The chance to eliminate a terrorist haven in the first instance, and produce a genuine Arab democracy in the second, with all the regional impact that could have created, was worth taking.
But due to unwise choices by the Bush administration over who to support in Iraq, plus Obama’s subsequent lack of commitment to maintain a minimal force to protect Iraqis from internal warfare and Iranian subversion, the situation there is crumbling.
And with President Obama’s allowing the Taliban in Afghanistan to continue to challenge the government for control, both nations are facing a period of internal turmoil and external pressure that may well leave them more hostile to U.S. interests in the future than they were before.
That would mean everything done in both nations to remove any threat to regional stability and peace, let alone eliminate support by them for international terrorism, would have been futile.
WHICH BRINGS US, by a circuitous route that winds through Bosnia, Somalia and Libya, to Syria today.
With deaths in the hundreds and total casualties in the thousands, there’s no question the chemical attacks are serious and represent an escalation in the ongoing civil war there that indeed has crossed President Obama’s famous “red line” against the use of such weapons.
There are reasons for real concern: As knowledgeable analysts note, if a limited use comes with no penalty, then the chances of wider uses increases, not only by the first offender but by other nations and groups capable of deploying these cheap and relatively easy-to-manufacture agents.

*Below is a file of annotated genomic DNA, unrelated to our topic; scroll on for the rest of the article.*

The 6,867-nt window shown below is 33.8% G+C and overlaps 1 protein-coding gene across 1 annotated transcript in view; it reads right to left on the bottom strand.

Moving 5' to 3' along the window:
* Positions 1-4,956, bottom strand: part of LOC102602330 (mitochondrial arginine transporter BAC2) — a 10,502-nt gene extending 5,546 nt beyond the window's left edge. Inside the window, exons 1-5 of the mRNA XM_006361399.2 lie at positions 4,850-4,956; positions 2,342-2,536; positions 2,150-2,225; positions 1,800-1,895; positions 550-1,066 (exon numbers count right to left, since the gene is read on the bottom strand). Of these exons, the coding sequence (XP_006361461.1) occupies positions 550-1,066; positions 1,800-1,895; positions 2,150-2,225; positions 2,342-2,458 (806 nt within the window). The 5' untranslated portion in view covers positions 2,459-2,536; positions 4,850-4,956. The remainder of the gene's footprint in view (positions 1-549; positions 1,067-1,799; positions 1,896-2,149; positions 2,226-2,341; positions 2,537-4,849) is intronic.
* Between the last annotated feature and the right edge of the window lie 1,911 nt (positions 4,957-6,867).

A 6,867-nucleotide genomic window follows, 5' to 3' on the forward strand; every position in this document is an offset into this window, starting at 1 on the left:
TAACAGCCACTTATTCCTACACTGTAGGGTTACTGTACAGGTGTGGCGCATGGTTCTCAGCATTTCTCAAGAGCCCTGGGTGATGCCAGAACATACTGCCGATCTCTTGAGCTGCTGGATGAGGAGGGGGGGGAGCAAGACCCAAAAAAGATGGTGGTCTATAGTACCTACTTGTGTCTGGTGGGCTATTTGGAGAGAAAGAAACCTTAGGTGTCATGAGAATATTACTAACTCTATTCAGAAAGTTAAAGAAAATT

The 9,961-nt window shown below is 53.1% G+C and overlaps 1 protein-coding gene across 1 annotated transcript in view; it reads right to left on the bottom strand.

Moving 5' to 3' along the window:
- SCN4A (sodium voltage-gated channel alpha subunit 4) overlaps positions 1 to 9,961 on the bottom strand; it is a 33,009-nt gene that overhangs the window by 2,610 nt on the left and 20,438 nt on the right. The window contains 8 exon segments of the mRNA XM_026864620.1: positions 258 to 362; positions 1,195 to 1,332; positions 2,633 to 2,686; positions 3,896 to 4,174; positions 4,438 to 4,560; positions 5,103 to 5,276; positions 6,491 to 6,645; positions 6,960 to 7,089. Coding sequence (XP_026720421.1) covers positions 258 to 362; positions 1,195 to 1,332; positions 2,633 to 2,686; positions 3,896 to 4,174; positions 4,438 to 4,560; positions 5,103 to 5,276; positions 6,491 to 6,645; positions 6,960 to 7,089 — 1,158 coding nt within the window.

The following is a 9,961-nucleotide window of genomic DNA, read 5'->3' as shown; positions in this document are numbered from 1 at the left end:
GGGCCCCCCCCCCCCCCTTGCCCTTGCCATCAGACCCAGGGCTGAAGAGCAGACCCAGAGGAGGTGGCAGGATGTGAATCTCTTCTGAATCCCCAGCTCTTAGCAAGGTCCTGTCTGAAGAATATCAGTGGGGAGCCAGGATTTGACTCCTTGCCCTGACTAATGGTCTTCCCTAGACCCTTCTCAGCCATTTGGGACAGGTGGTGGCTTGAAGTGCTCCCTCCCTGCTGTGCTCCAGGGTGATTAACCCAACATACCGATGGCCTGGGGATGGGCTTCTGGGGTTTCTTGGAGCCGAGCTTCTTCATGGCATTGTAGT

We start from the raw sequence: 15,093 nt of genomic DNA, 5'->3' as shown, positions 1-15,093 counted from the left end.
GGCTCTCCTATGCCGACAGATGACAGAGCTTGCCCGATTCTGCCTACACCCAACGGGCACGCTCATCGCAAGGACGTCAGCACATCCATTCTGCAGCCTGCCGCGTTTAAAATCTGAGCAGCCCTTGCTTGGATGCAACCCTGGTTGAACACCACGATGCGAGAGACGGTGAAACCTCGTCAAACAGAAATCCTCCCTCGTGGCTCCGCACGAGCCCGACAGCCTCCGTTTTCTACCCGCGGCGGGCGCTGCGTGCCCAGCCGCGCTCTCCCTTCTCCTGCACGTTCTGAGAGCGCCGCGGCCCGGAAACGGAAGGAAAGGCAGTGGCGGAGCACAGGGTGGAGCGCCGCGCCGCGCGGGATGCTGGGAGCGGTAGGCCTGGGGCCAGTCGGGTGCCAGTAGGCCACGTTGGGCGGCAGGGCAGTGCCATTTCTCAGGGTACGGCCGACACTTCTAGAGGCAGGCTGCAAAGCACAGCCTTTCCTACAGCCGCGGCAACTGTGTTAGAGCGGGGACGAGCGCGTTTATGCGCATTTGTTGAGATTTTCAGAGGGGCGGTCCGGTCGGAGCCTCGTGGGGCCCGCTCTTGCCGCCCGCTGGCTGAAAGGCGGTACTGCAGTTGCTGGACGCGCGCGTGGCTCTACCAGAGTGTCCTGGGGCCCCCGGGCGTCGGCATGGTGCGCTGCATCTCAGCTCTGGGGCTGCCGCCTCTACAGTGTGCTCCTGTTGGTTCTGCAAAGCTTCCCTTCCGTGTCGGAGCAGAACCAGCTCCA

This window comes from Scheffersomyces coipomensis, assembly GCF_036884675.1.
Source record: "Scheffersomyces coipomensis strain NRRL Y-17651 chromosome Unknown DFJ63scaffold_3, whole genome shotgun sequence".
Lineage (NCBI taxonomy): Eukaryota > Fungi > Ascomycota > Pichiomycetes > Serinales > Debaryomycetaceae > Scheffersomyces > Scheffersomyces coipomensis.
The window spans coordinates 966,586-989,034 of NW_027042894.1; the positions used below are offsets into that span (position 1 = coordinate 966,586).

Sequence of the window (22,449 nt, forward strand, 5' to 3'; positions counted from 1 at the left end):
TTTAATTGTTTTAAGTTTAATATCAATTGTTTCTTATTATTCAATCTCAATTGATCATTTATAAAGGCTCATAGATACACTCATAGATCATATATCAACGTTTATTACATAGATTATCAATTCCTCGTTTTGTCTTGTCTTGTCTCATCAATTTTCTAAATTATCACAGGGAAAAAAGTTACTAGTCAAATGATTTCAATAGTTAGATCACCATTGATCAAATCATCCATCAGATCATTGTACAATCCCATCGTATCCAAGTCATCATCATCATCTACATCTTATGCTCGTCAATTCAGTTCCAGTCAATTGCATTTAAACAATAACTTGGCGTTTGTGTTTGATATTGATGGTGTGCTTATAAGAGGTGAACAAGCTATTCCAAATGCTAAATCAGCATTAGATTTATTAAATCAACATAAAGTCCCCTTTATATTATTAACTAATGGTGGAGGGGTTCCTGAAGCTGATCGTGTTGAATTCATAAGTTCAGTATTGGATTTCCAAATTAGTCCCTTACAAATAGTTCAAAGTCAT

Chemical weapons are one of the three kinds of WMDs, called that because they are capable of producing many casualties over a wide area with only a few weapons being deployed. The other two types are nuclear weapons and biological agents, such as anthrax or smallpox.
Of the three types, however, chemical weapons may be the least destructive when compared with the effects of conventional munitions such as artillery, tanks, guns, cruise missiles and aerial bombs.
BUT WITH AMERICANS in general weary of more than a decade of involvement abroad with, it seems, not much to show for it, the idea that another military intervention in a conflict-filled region will be worthwhile seems unrealistic.
Especially if the likely form of action would be a few days of cruise missile attacks that would not have the aim of removing Assad as Syria’s ruler, something that would likely require the commitment of troops on the ground — which no one supports.
The hollowness of this impending effort is shown by how far short it falls of matching the rhetoric about the seriousness of what Assad has done.